The Cycling Tour of Britain 2021 will again be visiting Macclesfield on September 9th.
Holmes Chapel, Alderley Edge, Wilmslow, Chelford and High Legh will also be bracing themselves for an influx of racers passing through, before entering Warrington via Appleton and finishing at the town’s Golden Gates.
The 152-kilometre (95-mile) stage will take in a loop through Cheshire and the fringes of the Peak District National Park.
Stage five will get underway from Alderley Park at 11.30 am taking in a route through the impressive grounds.
The route will pass famous Cheshire landmarks such as the 18th Century neoclassical Capesthorne Hall, Jodrell Bank – home to the iconic Grade I listed Lovell Telescope – and through the towns of Holmes Chapel and Congleton, the latter of which hosts the first intermediate sprint.
A trio of ŠKODA King of the Mountains climbs follow skirting below the famous skyline of Bosley Cloud and into the Cheshire Peak District, with the main climb at Bottom-of-the-Oven, a 1.7km ascent (with an average gradient of 6.9%) to just shy of the famous Cat and Fiddle.
Macclesfied, Rainow, and Adlington will all welcome the race before a second intermediate sprint at Wilmslow.
The route then heads through the town of Alderley Edge and the climb of the same name and on through Chelford, Knutsford and High Legh.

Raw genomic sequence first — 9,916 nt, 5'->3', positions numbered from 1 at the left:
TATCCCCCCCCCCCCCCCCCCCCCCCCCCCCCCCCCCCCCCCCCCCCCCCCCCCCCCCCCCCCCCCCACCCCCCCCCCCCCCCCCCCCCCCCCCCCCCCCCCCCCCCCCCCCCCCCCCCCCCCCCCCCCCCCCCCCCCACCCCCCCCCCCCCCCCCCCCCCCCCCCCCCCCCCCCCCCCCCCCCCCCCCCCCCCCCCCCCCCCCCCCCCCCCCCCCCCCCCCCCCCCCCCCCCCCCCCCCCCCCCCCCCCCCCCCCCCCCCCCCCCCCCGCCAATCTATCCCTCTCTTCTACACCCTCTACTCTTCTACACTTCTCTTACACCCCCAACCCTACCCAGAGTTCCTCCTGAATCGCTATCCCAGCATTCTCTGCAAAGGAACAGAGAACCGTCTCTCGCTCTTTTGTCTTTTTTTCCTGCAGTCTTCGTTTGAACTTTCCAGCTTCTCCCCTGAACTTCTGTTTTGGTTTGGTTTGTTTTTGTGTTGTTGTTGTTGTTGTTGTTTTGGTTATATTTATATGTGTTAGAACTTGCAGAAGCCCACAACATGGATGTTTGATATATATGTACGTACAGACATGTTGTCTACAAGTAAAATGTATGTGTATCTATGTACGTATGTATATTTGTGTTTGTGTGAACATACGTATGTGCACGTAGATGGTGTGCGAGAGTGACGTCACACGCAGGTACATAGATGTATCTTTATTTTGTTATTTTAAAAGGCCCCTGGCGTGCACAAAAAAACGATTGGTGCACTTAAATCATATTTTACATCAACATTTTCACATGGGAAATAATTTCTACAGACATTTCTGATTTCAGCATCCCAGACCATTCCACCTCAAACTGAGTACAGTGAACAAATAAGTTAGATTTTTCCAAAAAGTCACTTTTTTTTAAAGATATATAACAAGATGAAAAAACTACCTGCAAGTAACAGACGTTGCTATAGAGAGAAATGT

Jonathan Durling, Tour of Britain partnerships director, said: “We’re delighted to unveil Alderley Park as the location for the stage five start.
“Alderley Park’s reputation as being a world-leading campus for innovation ties in perfectly with the Tour of Britain, as the competing teams and riders leave no stone unturned when it comes to using the best and most up-to-date equipment out there to give them that crucial performance edge.”
Rescheduled to 2021 owing to the Covid-19 pandemic, the 17th edition of the UK’s most prestigious stage race runs for 1,320kms (820 miles).
Racing will begin in Cornwall for the first time on Sunday, September 5, with the overall champion crowned in Aberdeen, eight days later.
Stage One: Sunday 5 September, Penzance to Bodmin, 180.8km
Stage Two: Monday 6 September, Sherford to Exeter, 184km
Stage Three: Tuesday 7 September, Carmarthenshire team time trial, 27.5km
Stage Four: Wednesday 8 September, Aberaeron to Great Orme, Llandudno, 209.7km
Stage Five: Thursday 9 September, Cheshire to Warrington, 152km
Stage Six: Friday 10 September, Carlisle to Gateshead, 192.7km
Stage Seven: Saturday 11 September, Hawick to Edinburgh, 194.7km
Stage Eight: Sunday 12 September, Stonehaven to Aberdeen, 173km
The Tour of Britain was relaunched in 2004 after a five-year absence from the calendar.
It is British Cycling’s premier road cycling event, held annually across eight days in September.
The free-to-watch sporting spectacular features Olympic, world and Tour de France champions, and attracts a roadside audience of over 1.5m spectators.
Live coverage of the race is shown daily in the UK on ITV4, in addition to around the world.
The Tour of Britain is part of the UCI ProSeries, making it one of the most prestigious sporting events in the sport’s global calendar.
Necessary cookies are absolutely essential for the website to function properly. This category only includes cookies that ensures basic functionalities and security features of the website. These cookies do not store any personal information.
Any cookies that may not be particularly necessary for the website to function and is used specifically to collect user personal data via analytics, ads, other embedded contents are termed as non-necessary cookies. It is mandatory to procure user consent prior to running these cookies on your website.